COVID-19 es la enfermedad causada por el virus SARS-CoV-2, la cual ha ocasionado una pandemia sin precedentes, con gran cantidad de infectados y muertos en el mundo. Aunque la mayoría de los casos son leves, existe una cantidad considerable de pacientes que desarrollan neumonía o, incluso, síndrome de distrés respiratorio agudo (SDRA). Luego de recuperarse del cuadro inicial, muchos pacientes continúan con diversos síntomas (fatiga, tos seca, fiebre, disnea, anosmia, dolor torácico, entre otras), lo que ha llevado a considerar la posible existencia del "síndrome pos-COVID-19". Aunque la definición y validez de este síndrome aún no son claras, varios estudios reportan que los individuos recuperados de la COVID-19 pueden tener persistencia de síntomas, anormalidades radiológicas y compromiso en la función respiratoria. La evidencia actual sugiere que existe gran cantidad de secuelas pulmonares despues de una neumonía por COVID-19 (engrosamiento intersticial, infiltrado en vidrio esmerilado, patrón en empedrado, bronquiectasias, entre otras.). De igual forma, parece ser que las pruebas de función pulmonar (espirometría, prueba de difusión pulmonar de monóxido de carbono, prueba de caminata de seis minutos y la medición de las presiones respiratorias máximas), además de la tomografía axial computarizada de alta resolución, son útiles para evaluar las secuelas pulmonares pos-COVID-19. En esta revisión se pretende describir las posibles secuelas a nivel pulmonar posteriores a neumonía por COVID-19, así como sugerir procedimientos diagnósticos para su correcta evaluación y seguimiento, que permitan el manejo adecuado por parte de un equipo médico multidisciplinario.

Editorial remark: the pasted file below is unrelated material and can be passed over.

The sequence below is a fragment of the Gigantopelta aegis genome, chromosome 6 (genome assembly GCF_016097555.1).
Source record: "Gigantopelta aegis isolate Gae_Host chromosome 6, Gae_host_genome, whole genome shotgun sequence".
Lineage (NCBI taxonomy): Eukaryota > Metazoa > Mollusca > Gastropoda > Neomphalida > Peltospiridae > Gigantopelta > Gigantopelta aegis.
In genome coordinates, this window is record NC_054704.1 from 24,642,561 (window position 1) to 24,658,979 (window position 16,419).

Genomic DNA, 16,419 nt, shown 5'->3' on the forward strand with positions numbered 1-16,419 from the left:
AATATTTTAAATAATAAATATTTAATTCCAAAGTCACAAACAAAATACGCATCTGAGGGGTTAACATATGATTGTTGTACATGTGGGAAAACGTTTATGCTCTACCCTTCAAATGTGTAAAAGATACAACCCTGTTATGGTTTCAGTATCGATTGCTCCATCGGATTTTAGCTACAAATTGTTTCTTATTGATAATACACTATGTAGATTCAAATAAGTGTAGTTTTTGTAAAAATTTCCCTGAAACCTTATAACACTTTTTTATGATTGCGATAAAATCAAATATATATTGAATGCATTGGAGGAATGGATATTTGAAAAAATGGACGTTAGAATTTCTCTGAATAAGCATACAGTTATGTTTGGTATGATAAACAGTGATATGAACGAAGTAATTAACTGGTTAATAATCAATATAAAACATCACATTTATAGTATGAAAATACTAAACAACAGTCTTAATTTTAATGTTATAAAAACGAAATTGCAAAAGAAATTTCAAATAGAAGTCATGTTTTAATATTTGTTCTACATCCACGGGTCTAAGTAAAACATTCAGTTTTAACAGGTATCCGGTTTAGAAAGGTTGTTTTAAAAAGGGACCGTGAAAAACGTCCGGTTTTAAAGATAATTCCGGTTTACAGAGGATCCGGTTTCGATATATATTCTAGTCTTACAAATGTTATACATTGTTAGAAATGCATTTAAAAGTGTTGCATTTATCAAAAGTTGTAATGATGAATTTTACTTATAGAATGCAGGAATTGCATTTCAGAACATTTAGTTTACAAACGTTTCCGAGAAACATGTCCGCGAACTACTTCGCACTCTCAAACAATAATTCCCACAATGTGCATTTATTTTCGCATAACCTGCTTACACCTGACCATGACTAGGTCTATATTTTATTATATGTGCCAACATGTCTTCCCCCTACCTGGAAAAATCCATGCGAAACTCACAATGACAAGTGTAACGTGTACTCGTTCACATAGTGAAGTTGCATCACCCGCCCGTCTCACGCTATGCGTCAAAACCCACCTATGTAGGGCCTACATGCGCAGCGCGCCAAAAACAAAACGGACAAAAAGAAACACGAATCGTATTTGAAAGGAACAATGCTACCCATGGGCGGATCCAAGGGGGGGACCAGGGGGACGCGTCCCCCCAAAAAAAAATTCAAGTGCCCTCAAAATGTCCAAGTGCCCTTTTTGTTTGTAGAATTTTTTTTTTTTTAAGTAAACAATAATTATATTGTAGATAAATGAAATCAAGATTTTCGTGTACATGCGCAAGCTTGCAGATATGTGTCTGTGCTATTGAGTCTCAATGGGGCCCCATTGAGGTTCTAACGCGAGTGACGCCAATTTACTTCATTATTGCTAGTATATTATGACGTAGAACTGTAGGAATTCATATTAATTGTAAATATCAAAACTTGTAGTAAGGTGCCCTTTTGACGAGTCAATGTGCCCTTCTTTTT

Subject(s)
COVID-19/complications , Convalescence , Lung Diseases/etiology , Respiratory Distress Syndrome/etiology , Bronchiectasis/diagnostic imaging , Bronchiectasis/etiology , Bronchiectasis/physiopathology , Disease Progression , Follow-Up Studies , Humans , Hypoxia/blood , Hypoxia/etiology , Hypoxia/physiopathology , Lung Diseases/diagnostic imaging , Lung Diseases, Interstitial/diagnostic imaging , Lung Diseases, Interstitial/etiology , Lung Diseases, Interstitial/physiopathology , Mental Disorders/etiology , Mental Disorders/physiopathology , Oxygen/blood , Pulmonary Embolism/diagnostic imaging , Pulmonary Embolism/etiology , Pulmonary Embolism/physiopathology , Respiratory Distress Syndrome/physiopathology , Respiratory Function Tests , Spirometry , Tomography, X-Ray Computed
11.
BMJ Open Respir Res ; 7(1)2020 09.
Article in English | MEDLINE | ID: covidwho-788168

ABSTRACT